A round-up of the week’s reviews and interviews
Think of On Kawara, and in all likelihood it is one of his date paintings that comes to mind. Their crisply rendered white numbers and abbreviated months take their place at the centre of grey, red or blue canvases, each marking – memorialising, even – the day of their execution…However, the Guggenheim show, which is Kawara’s first substantial museum retrospective, offers a much wider view of his work while honouring the centrality of the date paintings to his practice.
Surely there is something of a magpie in all of us: an attraction to gloss, to bright colours and to textures that beg to be both touched and owned. French artist Isabelle Cornaro’s exhibition ‘Témoins oculaires’ (meaning ‘eye witnesses’) at Spike Island (a collaboration with the South London Gallery), probes the surface of such desires, drawing on the connection between the visual and the tactile, on the consumption of objects and the sensual pleasure that this consumption provides.
First and foremost Mariana Castillo Deball is a biographer of objects…[She] burrows deep into the history of a thing, meticulously examining, testing and scrutinising its origins, its shifting significance, like some sort of social archaeologist-turned-artist. Now, Deball – who was awarded the Preis der Nationalgalerie für Junge Kunst (National Gallery Prize for Young Art) in 2013 – delves into the rich history of Berlin, and the museums that contain that history, with a solo exhibition at the cavernous contemporary art hub Hamburger Bahnhof.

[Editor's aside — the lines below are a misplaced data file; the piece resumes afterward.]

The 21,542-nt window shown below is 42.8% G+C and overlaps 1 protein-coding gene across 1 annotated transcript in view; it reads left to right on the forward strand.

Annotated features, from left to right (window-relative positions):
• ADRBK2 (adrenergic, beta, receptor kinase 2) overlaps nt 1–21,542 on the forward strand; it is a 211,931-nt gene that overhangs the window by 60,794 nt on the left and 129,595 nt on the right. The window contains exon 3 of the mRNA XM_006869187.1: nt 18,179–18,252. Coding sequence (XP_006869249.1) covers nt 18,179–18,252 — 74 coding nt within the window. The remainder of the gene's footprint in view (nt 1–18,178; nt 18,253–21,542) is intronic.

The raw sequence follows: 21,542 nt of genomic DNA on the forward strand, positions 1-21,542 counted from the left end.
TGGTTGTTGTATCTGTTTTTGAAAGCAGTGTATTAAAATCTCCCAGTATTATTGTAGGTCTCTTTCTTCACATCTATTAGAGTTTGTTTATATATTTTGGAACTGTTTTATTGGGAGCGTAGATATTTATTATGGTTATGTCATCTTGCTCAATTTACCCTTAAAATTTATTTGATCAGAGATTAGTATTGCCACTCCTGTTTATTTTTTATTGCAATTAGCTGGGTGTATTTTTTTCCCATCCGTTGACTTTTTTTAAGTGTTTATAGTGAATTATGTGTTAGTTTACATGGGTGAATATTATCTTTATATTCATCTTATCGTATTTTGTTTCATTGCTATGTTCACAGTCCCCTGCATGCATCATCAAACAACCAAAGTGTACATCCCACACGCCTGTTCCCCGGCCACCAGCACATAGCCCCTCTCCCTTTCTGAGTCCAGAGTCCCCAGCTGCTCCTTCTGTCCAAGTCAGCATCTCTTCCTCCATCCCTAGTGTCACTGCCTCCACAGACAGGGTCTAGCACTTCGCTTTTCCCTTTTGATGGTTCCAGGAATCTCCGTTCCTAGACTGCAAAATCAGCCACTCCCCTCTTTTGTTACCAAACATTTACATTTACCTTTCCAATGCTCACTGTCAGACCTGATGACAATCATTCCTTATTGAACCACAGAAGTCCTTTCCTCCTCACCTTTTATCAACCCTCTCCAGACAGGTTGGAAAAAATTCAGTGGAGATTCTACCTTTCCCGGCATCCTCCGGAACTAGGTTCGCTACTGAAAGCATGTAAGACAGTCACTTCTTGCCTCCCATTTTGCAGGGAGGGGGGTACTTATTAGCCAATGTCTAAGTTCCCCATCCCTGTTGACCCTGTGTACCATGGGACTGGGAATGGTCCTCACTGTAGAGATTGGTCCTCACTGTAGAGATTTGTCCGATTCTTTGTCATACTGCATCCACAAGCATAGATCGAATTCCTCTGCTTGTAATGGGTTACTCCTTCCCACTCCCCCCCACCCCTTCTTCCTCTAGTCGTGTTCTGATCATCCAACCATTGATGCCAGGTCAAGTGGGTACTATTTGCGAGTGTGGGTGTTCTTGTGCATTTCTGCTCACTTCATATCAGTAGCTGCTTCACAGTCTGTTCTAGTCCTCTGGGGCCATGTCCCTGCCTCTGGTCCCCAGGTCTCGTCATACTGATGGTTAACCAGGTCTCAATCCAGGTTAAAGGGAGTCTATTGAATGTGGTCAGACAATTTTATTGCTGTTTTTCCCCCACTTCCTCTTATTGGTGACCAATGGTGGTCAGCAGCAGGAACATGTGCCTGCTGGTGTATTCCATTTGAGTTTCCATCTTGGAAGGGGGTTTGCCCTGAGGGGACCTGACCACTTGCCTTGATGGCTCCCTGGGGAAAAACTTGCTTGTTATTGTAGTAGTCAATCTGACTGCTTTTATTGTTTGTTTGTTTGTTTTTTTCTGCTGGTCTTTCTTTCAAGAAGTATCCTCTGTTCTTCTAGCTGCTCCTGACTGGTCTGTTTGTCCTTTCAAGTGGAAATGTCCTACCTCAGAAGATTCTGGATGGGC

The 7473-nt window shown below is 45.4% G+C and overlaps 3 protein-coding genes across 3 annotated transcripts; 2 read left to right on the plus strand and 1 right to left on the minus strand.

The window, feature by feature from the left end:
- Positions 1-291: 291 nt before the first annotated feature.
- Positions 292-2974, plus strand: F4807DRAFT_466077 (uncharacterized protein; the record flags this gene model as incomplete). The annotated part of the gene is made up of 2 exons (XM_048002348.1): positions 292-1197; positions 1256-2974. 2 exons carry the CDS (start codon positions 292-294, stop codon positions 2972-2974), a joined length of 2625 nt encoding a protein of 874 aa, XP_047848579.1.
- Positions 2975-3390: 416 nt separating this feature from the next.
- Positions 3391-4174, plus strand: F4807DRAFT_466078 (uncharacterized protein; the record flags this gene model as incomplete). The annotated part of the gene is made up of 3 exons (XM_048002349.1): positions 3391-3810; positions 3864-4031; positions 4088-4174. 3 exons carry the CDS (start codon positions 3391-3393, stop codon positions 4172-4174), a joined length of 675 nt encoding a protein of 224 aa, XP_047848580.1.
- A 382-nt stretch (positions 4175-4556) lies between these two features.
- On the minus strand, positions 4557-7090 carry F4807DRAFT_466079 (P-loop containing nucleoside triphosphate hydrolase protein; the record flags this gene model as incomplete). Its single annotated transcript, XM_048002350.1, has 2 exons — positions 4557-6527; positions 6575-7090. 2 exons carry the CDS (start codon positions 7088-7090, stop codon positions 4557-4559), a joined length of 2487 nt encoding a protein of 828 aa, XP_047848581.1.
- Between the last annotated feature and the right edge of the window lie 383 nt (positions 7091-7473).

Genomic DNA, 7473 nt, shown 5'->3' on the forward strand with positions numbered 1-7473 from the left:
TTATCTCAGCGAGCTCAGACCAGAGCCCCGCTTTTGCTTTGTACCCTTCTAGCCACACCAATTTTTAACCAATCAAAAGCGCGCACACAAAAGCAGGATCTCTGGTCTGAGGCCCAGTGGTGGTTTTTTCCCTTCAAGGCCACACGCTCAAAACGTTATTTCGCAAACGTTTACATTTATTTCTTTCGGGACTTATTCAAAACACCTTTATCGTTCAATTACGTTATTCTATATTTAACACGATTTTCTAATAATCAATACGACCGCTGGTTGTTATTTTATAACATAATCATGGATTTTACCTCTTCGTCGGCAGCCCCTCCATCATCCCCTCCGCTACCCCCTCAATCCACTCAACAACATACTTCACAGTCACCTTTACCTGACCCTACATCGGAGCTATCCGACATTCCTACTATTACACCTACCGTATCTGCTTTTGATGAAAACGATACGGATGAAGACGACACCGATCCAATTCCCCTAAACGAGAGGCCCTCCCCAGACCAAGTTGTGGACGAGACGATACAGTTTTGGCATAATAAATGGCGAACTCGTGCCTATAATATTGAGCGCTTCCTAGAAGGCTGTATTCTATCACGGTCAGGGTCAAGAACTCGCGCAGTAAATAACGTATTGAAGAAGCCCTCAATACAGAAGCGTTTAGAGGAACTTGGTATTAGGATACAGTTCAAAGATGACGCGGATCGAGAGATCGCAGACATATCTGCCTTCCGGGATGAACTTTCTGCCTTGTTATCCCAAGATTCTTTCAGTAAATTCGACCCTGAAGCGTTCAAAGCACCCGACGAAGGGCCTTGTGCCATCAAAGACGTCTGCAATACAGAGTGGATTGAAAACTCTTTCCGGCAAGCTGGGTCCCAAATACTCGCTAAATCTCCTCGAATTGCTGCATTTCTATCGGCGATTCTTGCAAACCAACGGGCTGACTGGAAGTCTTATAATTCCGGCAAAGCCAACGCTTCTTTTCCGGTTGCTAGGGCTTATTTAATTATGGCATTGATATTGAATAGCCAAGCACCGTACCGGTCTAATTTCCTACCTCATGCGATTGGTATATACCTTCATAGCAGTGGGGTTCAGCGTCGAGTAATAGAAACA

This is the first museum retrospective of Leon Underwood’s work for over 45 years. For many visitors his oeuvre will be unfamiliar, and hopefully surprising. It is fascinating how influential figures can seem to ‘disappear’ from the canon of art history; this show seeks to reconsider his position. Over 40 years ago Sir John Rothenstein, a former director of the Tate, said that the time was overdue for a major exhibition of his work; finally, this is it.
RIBA’s Charles Rennie Mackintosh exhibition is very much an architect’s show, consisting almost entirely of architectural drawings and watercolours. Only two images of Mackintosh himself – one photograph and a portrait by Francis H. Newbury – are featured, and his private life is mentioned only fleetingly. But the progression of his architectural career, his key achievements and the refinement of his infamous style are charted in intricate detail.
Our curatorial team really responded to the New-York Historical Society’s fresh consideration of American art’s reception and impact. At the same time, we liked the alternative title, ‘Telling Tales: Stories and Legends in 19th-Century American Art’, because it broadens the discussion, expanding it from matters of connoisseurship, patronage, and class to larger stories relating to egalitarianism and education, social transformation and conflict, and idealism and reality.